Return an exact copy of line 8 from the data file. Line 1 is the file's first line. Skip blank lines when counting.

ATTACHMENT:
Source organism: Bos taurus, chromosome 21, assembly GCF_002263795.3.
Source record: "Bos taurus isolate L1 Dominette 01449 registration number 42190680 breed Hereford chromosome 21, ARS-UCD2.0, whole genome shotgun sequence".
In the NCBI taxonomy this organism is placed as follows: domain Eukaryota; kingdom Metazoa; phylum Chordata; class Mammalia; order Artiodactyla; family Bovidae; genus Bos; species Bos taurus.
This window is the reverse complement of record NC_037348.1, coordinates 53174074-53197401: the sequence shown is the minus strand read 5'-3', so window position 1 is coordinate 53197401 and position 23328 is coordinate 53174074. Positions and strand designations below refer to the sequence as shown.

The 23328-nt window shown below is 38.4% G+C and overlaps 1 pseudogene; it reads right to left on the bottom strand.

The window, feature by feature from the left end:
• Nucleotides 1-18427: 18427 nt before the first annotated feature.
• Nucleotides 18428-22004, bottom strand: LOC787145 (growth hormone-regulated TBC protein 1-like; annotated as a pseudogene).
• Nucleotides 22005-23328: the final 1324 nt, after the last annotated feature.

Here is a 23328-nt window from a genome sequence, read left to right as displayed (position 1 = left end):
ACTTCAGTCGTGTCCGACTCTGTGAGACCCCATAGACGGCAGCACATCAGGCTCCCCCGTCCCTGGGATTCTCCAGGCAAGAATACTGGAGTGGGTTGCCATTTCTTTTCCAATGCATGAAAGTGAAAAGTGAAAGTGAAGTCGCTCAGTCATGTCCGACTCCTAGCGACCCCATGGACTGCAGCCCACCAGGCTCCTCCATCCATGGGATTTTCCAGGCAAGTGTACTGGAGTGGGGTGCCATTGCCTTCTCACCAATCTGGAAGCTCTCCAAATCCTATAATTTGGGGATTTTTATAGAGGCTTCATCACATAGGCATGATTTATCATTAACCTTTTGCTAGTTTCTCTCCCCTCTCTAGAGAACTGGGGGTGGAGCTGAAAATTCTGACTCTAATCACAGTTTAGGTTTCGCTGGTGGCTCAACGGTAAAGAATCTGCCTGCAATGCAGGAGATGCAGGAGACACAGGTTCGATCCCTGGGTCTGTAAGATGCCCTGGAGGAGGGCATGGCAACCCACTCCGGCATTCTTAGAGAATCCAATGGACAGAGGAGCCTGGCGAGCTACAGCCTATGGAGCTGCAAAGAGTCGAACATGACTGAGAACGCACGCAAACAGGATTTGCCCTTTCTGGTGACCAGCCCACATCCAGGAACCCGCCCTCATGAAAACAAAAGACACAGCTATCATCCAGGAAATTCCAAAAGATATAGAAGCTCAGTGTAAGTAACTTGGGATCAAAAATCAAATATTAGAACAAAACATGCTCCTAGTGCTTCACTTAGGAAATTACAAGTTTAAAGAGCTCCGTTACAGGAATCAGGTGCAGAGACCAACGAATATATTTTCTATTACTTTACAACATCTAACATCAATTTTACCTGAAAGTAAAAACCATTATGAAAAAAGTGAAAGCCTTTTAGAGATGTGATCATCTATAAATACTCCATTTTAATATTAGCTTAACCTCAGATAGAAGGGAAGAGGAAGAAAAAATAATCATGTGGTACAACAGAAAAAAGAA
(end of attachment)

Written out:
• Nucleotides 18428-22004, bottom strand: LOC787145 (growth hormone-regulated TBC protein 1-like; annotated as a pseudogene).